Power hitting has been the buzz word in the circuit over the last year.

England and Australia in particular have led the way with a ruthless approach to batting. Kaur agreed that the game’s language is changing, but felt it was important to stick to one’s strength to be successful at the World T20.

“Every team has their plus points and weaknesses. (We) not only (have) three (hitters), we have openers too. There is Smriti. The youngsters are also contributing. All over team is good. We cannot compare our team with others. Everyone’s game style is different. If we have to do well in the World Cup, we have to stick to what we have,” she said. “We have played with all teams in the past. All the teams have improved in the last couple of years. We have to go match by match. If we can stick to our game plan, then we should be able to win all the matches.”

There is genuine belief within the team that they can make it to the final on November 24. It stems from India’s performance in the 50-over World Cup in 2017 where they made it to the tournament after winning the Qualifiers and then played the final, which they lost by nine runs. Kaur admitted that pressure of the occasion and playing a final at Lord’s in front of more than 26,500 people got the better of them, but is hopeful that the experience from that day will come handy if a similar situation arises again.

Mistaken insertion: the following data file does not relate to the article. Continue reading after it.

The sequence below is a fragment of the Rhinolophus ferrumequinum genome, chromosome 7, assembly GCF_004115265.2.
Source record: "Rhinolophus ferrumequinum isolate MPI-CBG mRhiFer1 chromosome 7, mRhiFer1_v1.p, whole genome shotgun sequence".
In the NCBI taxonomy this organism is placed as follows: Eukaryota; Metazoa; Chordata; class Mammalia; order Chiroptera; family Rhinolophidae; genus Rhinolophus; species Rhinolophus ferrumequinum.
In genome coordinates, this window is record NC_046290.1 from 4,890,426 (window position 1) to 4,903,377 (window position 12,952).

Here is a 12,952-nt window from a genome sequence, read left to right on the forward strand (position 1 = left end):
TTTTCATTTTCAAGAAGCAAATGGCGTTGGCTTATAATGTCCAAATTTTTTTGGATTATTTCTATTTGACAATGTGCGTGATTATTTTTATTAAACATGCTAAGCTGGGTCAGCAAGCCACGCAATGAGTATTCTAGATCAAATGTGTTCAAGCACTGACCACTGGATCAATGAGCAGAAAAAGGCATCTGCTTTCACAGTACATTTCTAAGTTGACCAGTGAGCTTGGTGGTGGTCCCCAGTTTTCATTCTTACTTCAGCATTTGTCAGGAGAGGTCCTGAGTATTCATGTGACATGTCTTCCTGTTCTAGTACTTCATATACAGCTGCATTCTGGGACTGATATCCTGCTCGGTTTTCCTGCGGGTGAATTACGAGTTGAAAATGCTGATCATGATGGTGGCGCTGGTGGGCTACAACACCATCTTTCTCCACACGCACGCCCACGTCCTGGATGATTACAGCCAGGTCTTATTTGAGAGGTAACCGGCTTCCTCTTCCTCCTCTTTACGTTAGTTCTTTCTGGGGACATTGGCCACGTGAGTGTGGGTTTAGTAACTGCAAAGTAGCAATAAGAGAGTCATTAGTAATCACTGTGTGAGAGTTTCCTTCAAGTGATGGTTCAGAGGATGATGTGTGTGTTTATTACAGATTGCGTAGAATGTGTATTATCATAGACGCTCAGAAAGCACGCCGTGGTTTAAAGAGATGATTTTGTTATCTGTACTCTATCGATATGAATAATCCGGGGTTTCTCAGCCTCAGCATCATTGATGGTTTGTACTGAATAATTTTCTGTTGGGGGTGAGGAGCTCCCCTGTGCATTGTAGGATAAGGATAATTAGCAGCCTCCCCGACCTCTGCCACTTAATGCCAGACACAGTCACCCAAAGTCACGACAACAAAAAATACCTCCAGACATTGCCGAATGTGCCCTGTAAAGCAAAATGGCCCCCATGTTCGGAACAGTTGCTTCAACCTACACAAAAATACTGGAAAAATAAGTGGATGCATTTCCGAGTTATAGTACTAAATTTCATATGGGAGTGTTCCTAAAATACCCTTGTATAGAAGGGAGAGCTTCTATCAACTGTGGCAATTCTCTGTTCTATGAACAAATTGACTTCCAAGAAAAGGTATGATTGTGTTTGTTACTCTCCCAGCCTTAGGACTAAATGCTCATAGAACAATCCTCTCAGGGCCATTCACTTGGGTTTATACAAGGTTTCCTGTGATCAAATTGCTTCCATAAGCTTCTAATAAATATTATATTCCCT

“Before the last World Cup except for Jhulu di (Goswami) and Mithali di (in 2005 World Cup), no one had played the final. Only they had experience. Now that you have experienced it once, you are able to think what had happened and what had not happened,” Harmanpreet explained.  “I think it was one such time if we had controlled our nerve better then we could have handled the situation better. We have learnt a lot from our mistakes and I hope we will not repeat the same mistakes if we are in a similar situation again. We hope to keep our mind cool and handle the situation better.”

Powar felt that a large number of youngsters in the team is a good thing as they come without any baggage. “We put them under pressure (in the last eight games). May it be power play pressure or the pressure of chase. Youngsters are luckily fearless. Hope it changes the whole perception of pressure for them,” he said. As a coach I don’t feel them going under that situation reaction wise. They are youngsters who will react differently now. This team is more about dominance rather than just competing. We are trying to dominate each situation. That’s where pressure will be off. We tried in these eight games to put them under pressure, like we changed a lot of things. We put Taniya (Bhatia) under pressure to go out and play her shots in the Power Play. We put Jemi (Jemimah Rodrigues) under pressure. We wanted to replicate these things.

We exposed them by playing with one seamer and put pressure on our spinners. Let them go through that and come out winners. In eight games, most of the time they did really well and that’s why we learn.”